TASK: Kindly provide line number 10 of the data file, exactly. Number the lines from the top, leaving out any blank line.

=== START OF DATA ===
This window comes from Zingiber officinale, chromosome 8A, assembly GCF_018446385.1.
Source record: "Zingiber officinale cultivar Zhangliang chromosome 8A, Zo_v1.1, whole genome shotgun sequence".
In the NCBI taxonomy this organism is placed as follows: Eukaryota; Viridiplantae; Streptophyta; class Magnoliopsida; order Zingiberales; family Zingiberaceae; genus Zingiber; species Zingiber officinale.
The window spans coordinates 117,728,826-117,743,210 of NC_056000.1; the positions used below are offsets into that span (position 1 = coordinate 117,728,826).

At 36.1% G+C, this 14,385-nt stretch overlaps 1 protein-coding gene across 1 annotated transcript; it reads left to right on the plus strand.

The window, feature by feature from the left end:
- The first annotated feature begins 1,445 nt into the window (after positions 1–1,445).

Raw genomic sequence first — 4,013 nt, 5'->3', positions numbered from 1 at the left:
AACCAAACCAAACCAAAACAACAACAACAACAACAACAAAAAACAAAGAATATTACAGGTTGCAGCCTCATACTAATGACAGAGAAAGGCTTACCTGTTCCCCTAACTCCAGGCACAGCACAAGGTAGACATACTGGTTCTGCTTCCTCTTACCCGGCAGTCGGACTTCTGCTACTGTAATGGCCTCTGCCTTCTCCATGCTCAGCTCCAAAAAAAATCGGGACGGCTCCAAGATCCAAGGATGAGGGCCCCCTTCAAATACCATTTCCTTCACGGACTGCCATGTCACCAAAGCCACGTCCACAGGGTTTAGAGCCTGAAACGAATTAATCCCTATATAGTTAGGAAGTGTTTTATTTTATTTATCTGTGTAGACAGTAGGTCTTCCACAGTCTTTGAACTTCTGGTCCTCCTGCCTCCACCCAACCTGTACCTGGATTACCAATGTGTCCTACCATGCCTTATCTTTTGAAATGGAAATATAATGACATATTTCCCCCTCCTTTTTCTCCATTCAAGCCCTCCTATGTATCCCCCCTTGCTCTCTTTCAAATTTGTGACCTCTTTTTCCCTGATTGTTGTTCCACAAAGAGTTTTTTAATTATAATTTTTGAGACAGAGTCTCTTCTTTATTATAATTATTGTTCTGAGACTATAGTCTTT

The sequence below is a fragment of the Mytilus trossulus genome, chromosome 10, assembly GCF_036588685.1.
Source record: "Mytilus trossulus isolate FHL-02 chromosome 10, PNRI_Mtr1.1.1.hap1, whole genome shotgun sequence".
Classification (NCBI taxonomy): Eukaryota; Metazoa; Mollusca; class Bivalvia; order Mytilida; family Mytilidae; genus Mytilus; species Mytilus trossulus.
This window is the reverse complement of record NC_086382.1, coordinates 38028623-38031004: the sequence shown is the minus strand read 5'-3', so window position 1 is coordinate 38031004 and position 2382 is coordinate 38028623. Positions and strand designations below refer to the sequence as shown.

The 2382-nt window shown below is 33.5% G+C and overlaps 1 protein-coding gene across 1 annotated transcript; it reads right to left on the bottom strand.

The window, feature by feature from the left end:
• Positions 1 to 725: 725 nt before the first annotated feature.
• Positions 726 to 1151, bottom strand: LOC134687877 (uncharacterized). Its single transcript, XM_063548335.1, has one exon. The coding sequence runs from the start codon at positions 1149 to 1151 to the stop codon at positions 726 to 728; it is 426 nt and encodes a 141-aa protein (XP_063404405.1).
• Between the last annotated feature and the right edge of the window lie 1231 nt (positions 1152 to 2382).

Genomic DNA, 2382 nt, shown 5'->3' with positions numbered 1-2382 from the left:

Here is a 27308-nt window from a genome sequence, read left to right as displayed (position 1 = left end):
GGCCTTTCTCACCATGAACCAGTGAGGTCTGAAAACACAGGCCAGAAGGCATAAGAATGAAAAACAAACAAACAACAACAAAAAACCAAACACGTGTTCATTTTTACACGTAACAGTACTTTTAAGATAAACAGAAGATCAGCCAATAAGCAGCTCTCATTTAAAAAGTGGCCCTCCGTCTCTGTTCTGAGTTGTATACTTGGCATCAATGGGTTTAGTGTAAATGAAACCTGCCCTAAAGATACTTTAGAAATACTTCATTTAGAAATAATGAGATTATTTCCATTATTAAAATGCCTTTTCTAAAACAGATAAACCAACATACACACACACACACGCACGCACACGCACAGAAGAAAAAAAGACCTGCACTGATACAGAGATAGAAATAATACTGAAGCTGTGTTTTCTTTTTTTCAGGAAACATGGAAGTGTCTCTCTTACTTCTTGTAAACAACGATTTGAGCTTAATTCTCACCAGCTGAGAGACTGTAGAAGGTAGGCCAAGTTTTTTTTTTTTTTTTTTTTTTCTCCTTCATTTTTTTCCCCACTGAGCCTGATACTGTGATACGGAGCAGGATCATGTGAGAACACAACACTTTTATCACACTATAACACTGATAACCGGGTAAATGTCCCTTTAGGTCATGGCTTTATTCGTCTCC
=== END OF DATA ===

The sequence below is a fragment of the Mytilus trossulus genome, chromosome 10, assembly GCF_036588685.1.